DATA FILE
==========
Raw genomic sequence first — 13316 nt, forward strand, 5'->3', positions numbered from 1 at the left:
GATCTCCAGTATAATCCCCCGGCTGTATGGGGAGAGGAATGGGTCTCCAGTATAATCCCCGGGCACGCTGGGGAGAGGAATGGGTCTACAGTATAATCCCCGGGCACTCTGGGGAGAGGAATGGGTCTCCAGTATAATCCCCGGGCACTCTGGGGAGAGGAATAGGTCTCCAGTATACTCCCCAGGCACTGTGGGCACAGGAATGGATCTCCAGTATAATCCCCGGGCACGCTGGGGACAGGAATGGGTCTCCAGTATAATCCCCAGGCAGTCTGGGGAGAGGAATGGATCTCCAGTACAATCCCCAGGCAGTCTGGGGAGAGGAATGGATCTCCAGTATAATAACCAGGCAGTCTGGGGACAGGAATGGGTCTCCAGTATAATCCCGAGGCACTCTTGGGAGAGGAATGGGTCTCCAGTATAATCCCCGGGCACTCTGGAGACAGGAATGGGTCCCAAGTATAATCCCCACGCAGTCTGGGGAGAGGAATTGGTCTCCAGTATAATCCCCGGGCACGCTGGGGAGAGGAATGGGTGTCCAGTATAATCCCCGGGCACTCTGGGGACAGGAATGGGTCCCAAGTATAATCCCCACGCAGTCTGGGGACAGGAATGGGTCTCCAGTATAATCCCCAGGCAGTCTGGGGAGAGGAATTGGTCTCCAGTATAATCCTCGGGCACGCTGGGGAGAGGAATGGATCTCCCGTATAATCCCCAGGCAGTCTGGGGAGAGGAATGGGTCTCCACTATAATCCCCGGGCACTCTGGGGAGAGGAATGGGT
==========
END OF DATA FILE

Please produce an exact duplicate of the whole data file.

Raw genomic sequence first — 13316 nt, forward strand, 5'->3', positions numbered from 1 at the left:
GATCTCCAGTATAATCCCCCGGCTGTATGGGGAGAGGAATGGGTCTCCAGTATAATCCCCGGGCACGCTGGGGAGAGGAATGGGTCTACAGTATAATCCCCGGGCACTCTGGGGAGAGGAATGGGTCTCCAGTATAATCCCCGGGCACTCTGGGGAGAGGAATAGGTCTCCAGTATACTCCCCAGGCACTGTGGGCACAGGAATGGATCTCCAGTATAATCCCCGGGCACGCTGGGGACAGGAATGGGTCTCCAGTATAATCCCCAGGCAGTCTGGGGAGAGGAATGGATCTCCAGTACAATCCCCAGGCAGTCTGGGGAGAGGAATGGATCTCCAGTATAATAACCAGGCAGTCTGGGGACAGGAATGGGTCTCCAGTATAATCCCGAGGCACTCTTGGGAGAGGAATGGGTCTCCAGTATAATCCCCGGGCACTCTGGAGACAGGAATGGGTCCCAAGTATAATCCCCACGCAGTCTGGGGAGAGGAATTGGTCTCCAGTATAATCCCCGGGCACGCTGGGGAGAGGAATGGGTGTCCAGTATAATCCCCGGGCACTCTGGGGACAGGAATGGGTCCCAAGTATAATCCCCACGCAGTCTGGGGACAGGAATGGGTCTCCAGTATAATCCCCAGGCAGTCTGGGGAGAGGAATTGGTCTCCAGTATAATCCTCGGGCACGCTGGGGAGAGGAATGGATCTCCCGTATAATCCCCAGGCAGTCTGGGGAGAGGAATGGGTCTCCACTATAATCCCCGGGCACTCTGGGGAGAGGAATGGGT